print shop, a broom factory, a dairy barn, a garage, a horse barn, a milk 
house, and twenty-one residences. Surely in the light of this remarkable 
growth, one is constrained to exclaim, "What hath God wrought!*' 

In an effort to carry out the instruction given in the Spirit of Prophecy 
as to the three-fold education of the youth. Southern Junior College 
offers training which fits one for work in religious, professional, business, 
or vocational fields. The sincere hope of the institution is: that many of 
its students, under the influence of an atmosphere which is permeated by 
Christian faith and Christion ideals, may catch the vision of evangelism 
and be led to devote their lives to the gospel ministry; that otherS/ under 
the guidance of those who have attained the coveted goal of excellent 
scholarship combined with unaffected piety, may follow the gleam of 

11 



12 SOUTHERN JUNIOR COLLEGE 



intellectual development, and dedicate their talents to the teaching pro- 
fession/ that still others, because oF the stress which is placed upon the 
dignity of labor, may turn their attention to the practical side of life, and 
be led to give consecrated service in the world of industries. 

This hope is destined to reach its glad fruition only when, from year 
to year, there comes to Southern Junior College the assurance that it 
has instilled into the youth who have sojourned within its walls, prin- 
ciples of such rugged sincerity and fearless integrity that each one, as 
he goes forth to meet the future, will pledge himself unhesitatingly to 
help satisfy "the greatest want of the world — the want of men,- of men 
who will stand for right though the heavens fall.'* 



PURPOSE 

The primary objectives of Southern Junior College are the develop- 
ment of Christian character and the training of workers for the missionary 
enterprises which the Seventh-day Adventist denomination Is carrying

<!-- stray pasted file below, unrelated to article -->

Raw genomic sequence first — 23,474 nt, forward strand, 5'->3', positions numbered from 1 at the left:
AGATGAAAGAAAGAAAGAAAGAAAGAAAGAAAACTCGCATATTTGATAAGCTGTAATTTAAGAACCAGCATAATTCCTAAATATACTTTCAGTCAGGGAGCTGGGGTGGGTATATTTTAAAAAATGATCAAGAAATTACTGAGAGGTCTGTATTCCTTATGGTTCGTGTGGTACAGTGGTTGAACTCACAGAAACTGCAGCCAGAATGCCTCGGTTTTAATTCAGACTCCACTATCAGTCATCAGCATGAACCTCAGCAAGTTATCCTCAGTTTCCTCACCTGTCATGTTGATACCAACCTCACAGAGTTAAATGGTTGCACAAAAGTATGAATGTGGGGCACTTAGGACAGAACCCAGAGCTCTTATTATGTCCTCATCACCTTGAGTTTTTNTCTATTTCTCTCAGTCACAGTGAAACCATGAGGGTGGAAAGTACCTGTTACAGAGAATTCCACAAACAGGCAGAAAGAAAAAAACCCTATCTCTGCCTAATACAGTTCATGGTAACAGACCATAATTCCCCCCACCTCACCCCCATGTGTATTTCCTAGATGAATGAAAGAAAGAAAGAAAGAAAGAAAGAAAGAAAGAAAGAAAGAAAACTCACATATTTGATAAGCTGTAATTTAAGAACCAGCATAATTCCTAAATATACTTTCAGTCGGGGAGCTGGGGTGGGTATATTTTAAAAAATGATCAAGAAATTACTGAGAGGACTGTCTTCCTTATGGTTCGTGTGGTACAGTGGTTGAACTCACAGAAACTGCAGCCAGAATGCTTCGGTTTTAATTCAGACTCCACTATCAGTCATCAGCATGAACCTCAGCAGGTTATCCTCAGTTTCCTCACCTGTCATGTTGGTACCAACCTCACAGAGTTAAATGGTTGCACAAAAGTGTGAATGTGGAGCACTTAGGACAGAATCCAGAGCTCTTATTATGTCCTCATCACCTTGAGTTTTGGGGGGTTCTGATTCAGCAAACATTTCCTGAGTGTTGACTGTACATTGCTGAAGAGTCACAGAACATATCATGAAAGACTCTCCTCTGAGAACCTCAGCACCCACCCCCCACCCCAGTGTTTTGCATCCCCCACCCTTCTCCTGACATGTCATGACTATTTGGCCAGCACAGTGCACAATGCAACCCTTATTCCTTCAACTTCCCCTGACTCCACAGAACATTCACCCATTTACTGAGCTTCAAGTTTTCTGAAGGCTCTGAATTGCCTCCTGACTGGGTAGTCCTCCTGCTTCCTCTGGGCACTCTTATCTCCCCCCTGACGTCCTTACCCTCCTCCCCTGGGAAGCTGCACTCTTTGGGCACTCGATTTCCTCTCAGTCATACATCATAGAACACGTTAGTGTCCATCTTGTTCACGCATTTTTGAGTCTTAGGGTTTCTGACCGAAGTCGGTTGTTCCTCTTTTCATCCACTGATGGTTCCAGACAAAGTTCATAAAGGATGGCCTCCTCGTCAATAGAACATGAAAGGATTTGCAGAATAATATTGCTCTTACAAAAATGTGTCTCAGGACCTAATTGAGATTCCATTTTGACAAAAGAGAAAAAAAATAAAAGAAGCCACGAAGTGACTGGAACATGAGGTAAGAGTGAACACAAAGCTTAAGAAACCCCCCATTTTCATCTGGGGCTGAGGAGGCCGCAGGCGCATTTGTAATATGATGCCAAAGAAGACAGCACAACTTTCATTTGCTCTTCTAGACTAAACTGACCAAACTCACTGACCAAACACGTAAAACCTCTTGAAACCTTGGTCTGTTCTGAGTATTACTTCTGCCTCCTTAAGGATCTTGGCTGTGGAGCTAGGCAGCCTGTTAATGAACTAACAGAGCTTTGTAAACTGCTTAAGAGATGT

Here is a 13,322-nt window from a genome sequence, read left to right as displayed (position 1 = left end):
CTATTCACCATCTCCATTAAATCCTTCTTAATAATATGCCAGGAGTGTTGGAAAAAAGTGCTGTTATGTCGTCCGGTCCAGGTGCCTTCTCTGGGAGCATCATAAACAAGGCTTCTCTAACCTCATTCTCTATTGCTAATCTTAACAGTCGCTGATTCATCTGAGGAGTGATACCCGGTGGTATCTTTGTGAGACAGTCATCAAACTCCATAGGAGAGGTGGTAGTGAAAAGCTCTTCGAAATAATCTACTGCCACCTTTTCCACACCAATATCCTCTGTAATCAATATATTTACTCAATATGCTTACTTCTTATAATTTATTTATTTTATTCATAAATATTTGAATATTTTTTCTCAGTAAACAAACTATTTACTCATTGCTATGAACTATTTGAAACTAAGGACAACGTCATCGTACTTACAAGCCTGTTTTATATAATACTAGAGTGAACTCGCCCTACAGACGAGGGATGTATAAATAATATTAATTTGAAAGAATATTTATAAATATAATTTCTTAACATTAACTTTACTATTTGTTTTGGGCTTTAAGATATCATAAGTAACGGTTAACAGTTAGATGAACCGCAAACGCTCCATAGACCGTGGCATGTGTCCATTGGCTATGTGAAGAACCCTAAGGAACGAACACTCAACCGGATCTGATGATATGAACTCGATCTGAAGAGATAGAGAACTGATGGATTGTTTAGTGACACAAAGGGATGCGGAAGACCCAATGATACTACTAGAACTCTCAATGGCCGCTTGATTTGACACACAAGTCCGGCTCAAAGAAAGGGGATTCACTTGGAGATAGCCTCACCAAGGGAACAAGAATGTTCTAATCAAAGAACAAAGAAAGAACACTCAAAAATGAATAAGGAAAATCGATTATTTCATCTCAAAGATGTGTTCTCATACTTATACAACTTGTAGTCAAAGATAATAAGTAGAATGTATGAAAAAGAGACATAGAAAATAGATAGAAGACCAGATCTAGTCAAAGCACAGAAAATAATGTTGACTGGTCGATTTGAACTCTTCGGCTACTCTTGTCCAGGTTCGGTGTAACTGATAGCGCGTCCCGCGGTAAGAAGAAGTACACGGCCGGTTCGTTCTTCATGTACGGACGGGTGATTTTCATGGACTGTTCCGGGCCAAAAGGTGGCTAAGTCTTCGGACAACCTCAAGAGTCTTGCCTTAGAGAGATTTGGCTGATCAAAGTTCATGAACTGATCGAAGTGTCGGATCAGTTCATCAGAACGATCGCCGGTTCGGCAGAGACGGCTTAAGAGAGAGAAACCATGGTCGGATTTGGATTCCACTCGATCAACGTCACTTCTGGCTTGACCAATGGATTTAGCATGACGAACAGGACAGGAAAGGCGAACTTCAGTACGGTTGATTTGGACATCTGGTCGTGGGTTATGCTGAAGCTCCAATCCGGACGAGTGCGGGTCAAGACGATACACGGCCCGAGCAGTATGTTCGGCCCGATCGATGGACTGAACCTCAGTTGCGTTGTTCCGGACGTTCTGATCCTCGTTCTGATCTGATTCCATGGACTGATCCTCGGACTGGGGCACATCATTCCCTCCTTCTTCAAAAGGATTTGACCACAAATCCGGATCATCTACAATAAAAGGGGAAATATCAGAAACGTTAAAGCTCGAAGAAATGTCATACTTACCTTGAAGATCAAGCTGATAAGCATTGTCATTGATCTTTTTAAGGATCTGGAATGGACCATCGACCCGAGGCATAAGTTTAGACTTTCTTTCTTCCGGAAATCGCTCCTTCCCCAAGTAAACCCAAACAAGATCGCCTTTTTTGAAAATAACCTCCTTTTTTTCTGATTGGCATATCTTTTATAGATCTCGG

on in all parts of the world. 

The school is open to all worthy persons of reasonably good health 
who come for the purpose of doing earnest, faithful work. Those who 
have little desire to study or who are careless in their deportment are 
not encouraged to enter. 

Young people should remember that this school is a Christian in- 
stitution. Unless they are willing to give due respect to the Word of 
God, the Sabbath, worship and other religious exercises, they should 
not apply for admittance. 

ACCREDITATION 

Southern Junior College is fully accredited by, or is a member of, 
the following organizations: Southern Association of Colleges and 
Secondary Schools, Tennessee State Department of Education, Amer- 
ican Association of Junior Colleges, Southern Association of Private 
Schools, Tennessee College Association, Mid-South Association of 
Private Schools, and Seventh-day Adventist Board of Regents. 



c 



The College classifies its students at the time oF admission in two 
groups. Those who are registered for regular class work trz designated 
as "matriculated students/* Those who are admitted to employment in 
the College industries, and who do not carry class work until sufficient 
credit has been accumulated, are known as "employed students.** 
Regulations of the school apply to all students alike, regardless of 
classification. 

ENTRANCE DEPOSITS 
At the time of admission an entrance deposit is required of all students 
as follows: matriculated and employed students, $50.00; resident matric- 
ulated students, college or preparatory, $20.00; resident matriculated 
elementary students, $10.00. 

This deposit is held as a guarantee that each periodic statement will 
be paid when presented. It cannot be drawn upon during the school 
term under any circumstances, either for cash or for the payment of a 
school bill or for any personal expenses, but will be applied on the 
expenses of the last period the student is in school. Students remaining 
in school less than eight weeks will be charged a matriculation fee of 
$5.00. 

TUITION 
The yearly charges for tuition are as follows: 
Elementary Department 

Grades I to 111 - - $36.00 

Grades IV to VI 45.00 

Grades VII and VIII 54.00 

In the elementary school, the tuition charges also include medical 
examination, library, and manual training fees. 

Preparatory or High School Department Lt^ — 

Tuition for the year 4 units or subjects .*J*f$fl^2f5'00 

Tuition for the year 3 units or subjects ^ 108.00 

Tuition for the year 2 units or subjects - 81.00 

Collegiate Department 

Tuition for the year 32 sem. hrs $135.00 

Tuition for the year 24 sem. hrs 108.00 

Tuition for the year 16 sem. hrs 81.00 

Assuming that all young people come to Southern Junior College for 
the express purpose of obtaining an education, and since those working 

13 



14 SOUTHERN JUNIOR COLLEGE 



their entire way have time for one-halF of a full class load, all students 
are urged to carry at least half school work. As an encouragement to 
do this, every one will be charged for at least two high school units 
or eight college semester hours. 

Private work is discouraged, and no credit will be given for such 
work unless satisfactory arrangements have been made in advance with 
the Registrar. The charge for private work is $10.00 per semester hour 
of credit. 

General Fees 

Change of Program - $1 .00